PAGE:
I’m really looking forward to a lot of these projects: thinking more about getting Sage into an online homework system, q-counting simultaneous core partitions, inventing a new type-free definition of the k-Schur functions, experimenting with the Raspberry Pi camera board, building a Pi-based Beowulf cluster, and moving my website to a new domain. Oh wait, I guess that last one’s done now…. I also need to catch up on my writing! There’s a recap of the third Maseno math camp waiting to be written, and an article for the Notices of the AMS.
So off to work!
Speaking of writing… I’ve finally decided to buck up and get my own domain; partly so people can find the site more easily, and partly because I think the African Maths Initiative site where I’ve been writing is probably going to undergo some big changes over the next few months: the site should be much more focused on showing what AMI does, and there’s a separate plan to build a kind of registry/network for math initiatives across Africa. This is also my 50th post on the blog, so we can think of it as a nice upgrade to commemorate the occasion.
This week I’ve been giving lectures at an algebraic geometry workshop in Mombasa. I know what some of you are thinking: ‘But Tom, you’re nothing like an algebraic geometer!’ And that’s true. But often the best way to learn something is by putting yourself in a position where you have to know it, like standing in front of fifty people expecting a clear explanation. In this case, I’ve learned some basics of Grobner bases (mostly from an excellent book by Cox, Little, and Shea) and have been augmenting the lectures and exercise sessions with Sage. I’ve written up some notes on the talks, and I’ll probably convert them into a web-based format with Sage cells and stuff sometime next week…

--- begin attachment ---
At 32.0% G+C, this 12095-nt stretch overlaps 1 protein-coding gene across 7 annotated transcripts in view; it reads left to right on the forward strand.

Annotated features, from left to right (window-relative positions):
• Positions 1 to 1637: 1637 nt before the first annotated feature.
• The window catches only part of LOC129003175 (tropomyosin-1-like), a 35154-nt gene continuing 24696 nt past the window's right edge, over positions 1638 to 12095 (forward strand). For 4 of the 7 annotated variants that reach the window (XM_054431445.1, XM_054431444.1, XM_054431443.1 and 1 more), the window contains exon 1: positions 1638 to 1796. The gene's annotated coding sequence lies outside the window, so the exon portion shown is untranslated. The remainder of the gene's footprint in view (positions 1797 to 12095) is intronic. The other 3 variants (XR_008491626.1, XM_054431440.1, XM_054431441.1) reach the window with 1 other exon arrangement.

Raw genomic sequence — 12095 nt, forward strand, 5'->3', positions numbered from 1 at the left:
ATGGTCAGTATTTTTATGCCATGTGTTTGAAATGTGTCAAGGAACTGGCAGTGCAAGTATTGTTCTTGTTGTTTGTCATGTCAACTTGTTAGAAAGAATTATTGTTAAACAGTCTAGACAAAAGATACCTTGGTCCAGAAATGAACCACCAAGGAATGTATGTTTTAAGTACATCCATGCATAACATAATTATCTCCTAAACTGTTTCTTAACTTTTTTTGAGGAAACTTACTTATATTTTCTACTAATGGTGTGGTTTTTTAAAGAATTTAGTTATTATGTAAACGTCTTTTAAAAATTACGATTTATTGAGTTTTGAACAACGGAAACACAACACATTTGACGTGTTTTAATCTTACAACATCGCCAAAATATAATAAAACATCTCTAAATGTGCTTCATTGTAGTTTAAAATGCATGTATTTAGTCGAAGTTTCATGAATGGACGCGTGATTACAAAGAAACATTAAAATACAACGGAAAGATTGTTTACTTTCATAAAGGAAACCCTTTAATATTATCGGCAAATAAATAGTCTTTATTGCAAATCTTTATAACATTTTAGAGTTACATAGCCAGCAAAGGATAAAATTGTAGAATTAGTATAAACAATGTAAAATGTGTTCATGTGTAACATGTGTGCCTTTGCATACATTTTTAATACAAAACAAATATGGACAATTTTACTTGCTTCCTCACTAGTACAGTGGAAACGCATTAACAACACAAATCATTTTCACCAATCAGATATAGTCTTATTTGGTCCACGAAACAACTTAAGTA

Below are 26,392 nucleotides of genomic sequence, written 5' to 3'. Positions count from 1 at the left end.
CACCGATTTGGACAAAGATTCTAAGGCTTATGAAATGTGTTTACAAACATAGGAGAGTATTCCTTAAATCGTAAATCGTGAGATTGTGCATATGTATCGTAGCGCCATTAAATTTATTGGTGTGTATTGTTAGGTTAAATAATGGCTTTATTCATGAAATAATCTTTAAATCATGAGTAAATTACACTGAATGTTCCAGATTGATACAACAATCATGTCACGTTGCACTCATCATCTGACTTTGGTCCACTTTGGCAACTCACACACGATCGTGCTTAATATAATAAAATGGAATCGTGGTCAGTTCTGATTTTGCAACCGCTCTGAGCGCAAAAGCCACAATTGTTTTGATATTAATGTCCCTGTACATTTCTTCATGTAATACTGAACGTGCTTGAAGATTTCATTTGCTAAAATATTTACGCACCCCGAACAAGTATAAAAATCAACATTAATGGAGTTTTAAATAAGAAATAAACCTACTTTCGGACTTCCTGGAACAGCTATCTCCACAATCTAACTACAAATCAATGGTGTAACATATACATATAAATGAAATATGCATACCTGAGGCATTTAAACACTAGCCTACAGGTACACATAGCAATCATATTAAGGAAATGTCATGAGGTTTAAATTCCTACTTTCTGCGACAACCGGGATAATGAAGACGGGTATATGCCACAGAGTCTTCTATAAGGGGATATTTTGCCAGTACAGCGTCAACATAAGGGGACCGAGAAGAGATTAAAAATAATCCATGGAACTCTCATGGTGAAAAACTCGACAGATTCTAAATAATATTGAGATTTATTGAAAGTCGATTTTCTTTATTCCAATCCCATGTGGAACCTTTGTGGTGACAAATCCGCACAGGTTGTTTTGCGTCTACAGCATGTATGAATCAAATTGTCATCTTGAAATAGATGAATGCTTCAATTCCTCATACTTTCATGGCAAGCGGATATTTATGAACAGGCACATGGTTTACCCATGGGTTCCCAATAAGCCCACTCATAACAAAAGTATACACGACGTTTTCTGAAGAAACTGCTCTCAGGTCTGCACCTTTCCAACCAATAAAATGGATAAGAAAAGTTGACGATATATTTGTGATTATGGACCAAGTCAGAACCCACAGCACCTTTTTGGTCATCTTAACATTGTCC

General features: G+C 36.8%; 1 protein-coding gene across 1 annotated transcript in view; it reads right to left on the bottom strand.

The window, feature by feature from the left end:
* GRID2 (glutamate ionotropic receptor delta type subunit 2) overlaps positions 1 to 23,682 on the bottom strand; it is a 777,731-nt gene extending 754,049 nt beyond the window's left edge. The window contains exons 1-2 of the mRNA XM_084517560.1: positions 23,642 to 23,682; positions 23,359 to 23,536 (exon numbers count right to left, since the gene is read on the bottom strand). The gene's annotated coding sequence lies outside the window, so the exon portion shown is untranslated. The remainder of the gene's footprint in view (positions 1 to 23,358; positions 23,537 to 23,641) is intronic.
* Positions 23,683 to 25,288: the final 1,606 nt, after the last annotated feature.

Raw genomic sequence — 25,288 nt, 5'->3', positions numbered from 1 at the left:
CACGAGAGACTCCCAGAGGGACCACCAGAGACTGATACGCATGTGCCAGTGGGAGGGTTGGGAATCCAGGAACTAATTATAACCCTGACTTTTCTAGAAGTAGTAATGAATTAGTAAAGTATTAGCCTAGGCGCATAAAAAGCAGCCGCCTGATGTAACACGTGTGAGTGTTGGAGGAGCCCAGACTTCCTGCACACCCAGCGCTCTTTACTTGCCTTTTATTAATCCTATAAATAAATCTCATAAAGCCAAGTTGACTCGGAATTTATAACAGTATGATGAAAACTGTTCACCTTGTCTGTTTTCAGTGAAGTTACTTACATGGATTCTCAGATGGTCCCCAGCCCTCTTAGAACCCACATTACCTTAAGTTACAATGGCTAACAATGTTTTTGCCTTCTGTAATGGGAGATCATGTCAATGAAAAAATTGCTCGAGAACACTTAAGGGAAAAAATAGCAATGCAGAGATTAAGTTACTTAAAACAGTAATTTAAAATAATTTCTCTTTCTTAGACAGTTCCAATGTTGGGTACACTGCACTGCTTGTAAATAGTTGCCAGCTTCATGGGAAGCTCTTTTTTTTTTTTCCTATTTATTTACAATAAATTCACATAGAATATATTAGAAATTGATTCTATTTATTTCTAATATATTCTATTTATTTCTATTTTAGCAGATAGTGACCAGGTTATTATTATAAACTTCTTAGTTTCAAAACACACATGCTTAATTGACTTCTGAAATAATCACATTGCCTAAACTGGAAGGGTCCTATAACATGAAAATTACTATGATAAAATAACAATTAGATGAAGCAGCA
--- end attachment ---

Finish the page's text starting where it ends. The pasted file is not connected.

The workshop has participants attending from Kenya, Tanzania, Uganda, Rwanda, and Zambia. The participants have been super motivated; we’re just finishing up the third and final week of the workshop, and the participants have been staying up late working on final projects. Attendance has stayed high throughout the workshop, to a degree you wouldn’t expect in (say) North America. The chance for exposure to math going on at the international level is a big draw, since it’s still so rare for international mathematicians to come through East Africa. I imagine it’s like if you only got to eat ice cream once every year or three: you’re not going to let anything go to waste.